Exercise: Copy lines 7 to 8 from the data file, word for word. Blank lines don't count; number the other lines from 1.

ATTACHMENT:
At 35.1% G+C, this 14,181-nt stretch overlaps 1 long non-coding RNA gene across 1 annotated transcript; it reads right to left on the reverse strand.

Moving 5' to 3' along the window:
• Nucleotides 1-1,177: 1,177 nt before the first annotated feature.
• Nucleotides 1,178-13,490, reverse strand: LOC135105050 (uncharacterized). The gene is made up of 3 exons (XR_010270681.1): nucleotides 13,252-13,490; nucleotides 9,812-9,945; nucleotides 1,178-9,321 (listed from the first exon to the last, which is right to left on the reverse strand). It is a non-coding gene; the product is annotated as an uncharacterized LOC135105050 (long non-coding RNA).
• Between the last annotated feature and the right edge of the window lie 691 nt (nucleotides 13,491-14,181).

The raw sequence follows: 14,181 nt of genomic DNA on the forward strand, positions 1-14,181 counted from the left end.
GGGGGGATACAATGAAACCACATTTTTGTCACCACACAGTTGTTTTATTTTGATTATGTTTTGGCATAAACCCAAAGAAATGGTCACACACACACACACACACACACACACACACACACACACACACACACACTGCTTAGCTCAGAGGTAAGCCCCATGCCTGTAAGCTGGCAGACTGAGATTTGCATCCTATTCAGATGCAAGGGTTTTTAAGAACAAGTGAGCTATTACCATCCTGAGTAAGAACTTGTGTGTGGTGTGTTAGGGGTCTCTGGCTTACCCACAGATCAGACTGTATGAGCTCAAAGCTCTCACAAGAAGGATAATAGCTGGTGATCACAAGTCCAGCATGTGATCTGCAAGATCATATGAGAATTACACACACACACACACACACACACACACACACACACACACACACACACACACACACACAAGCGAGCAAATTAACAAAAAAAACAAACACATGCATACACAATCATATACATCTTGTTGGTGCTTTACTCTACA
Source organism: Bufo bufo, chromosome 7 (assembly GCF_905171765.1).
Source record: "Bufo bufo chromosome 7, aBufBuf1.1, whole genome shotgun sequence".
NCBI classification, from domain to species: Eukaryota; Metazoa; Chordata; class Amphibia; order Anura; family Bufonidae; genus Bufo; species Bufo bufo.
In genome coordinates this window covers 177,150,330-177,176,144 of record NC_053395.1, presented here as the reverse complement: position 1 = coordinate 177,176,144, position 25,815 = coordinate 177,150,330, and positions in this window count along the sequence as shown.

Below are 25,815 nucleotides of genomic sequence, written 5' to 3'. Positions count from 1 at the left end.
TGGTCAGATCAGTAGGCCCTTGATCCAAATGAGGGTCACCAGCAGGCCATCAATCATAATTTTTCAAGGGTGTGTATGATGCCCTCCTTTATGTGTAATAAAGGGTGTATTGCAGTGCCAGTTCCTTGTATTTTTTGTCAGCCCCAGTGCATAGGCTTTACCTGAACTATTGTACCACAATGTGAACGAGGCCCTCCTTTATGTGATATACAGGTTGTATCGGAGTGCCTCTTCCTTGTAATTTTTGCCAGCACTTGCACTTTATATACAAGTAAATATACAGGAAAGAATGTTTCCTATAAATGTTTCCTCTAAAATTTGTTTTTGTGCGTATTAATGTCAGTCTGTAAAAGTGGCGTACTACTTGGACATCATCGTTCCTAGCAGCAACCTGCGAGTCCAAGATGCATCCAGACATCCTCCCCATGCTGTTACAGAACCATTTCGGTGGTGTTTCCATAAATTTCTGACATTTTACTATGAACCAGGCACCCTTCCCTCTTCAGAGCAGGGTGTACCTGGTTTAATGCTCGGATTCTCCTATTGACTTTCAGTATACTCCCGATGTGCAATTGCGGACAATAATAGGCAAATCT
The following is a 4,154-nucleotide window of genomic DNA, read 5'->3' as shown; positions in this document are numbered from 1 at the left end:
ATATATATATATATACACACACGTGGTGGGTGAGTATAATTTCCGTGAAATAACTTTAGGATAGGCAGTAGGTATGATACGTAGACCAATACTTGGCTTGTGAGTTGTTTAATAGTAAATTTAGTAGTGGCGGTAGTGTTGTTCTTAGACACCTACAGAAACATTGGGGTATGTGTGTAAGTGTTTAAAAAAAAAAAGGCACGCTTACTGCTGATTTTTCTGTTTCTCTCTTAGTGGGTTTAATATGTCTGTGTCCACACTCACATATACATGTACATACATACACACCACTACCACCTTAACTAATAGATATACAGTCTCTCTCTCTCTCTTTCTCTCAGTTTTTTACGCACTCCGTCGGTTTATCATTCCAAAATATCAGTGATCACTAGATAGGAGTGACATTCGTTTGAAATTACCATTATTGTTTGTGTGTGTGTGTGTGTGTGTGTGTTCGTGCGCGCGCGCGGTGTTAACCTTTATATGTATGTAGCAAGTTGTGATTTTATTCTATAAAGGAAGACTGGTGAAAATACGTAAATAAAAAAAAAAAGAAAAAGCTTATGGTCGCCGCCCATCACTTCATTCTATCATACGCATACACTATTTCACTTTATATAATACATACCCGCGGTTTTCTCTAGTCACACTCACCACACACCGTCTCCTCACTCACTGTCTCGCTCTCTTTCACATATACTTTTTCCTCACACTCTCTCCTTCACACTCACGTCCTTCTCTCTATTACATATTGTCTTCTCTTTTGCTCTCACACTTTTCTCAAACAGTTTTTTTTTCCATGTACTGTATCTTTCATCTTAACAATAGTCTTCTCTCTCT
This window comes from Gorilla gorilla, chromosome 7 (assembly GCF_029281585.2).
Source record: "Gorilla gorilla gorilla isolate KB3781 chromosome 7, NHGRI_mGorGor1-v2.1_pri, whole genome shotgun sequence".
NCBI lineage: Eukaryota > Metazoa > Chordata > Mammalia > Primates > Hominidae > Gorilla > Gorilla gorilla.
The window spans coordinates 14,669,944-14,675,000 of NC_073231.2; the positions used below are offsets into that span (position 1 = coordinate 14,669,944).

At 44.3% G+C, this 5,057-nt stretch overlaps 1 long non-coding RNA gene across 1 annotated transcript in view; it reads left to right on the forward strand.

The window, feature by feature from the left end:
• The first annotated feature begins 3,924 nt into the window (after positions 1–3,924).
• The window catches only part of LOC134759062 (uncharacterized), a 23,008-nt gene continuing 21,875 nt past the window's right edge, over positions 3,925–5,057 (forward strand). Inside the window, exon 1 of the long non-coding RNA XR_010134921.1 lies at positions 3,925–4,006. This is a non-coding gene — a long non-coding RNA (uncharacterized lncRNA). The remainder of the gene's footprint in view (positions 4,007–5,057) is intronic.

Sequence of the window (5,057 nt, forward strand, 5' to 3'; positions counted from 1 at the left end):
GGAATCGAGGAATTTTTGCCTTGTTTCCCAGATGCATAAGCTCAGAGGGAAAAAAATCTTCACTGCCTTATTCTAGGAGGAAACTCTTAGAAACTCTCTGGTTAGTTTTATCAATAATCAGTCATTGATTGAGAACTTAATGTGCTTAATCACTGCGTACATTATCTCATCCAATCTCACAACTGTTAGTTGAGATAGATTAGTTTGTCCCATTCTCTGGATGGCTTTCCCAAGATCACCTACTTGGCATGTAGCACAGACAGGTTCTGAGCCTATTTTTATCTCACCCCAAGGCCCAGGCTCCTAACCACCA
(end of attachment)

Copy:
GGGGGGATACAATGAAACCACATTTTTGTCACCACACAGTTGTTTTATTTTGATTATGTTTTGGCATAAACCCAAAGAAATGGTCACACACACACACACACACACACACACACACACACACACACACACACACTGCTTAGCTCAGAGGTAAGCCCCATGCCTGTAAGCTGGCAGACTGAGATTTGCATCCTATTCAGATGCAAGGGTTTTTAAGAACAAGTGAGCTATTACCATCCTGAGTAAGAACTTGTGTGTGGTGTGTTAGGGGTCTCTGGCTTACCCACAGATCAGACTGTATGAGCTCAAAGCTCTCACAAGAAGGATAATAGCTGGTGATCACAAGTCCAGCATGTGATCTGCAAGATCATATGAGAATTACACACACACACACACACACACACACACACACACACACACACACACACACACACACACAAGCGAGCAAATTAACAAAAAAAACAAACACATGCATACACAATCATATACATCTTGTTGGTGCTTTACTCTACA
Source organism: Bufo bufo, chromosome 7 (assembly GCF_905171765.1).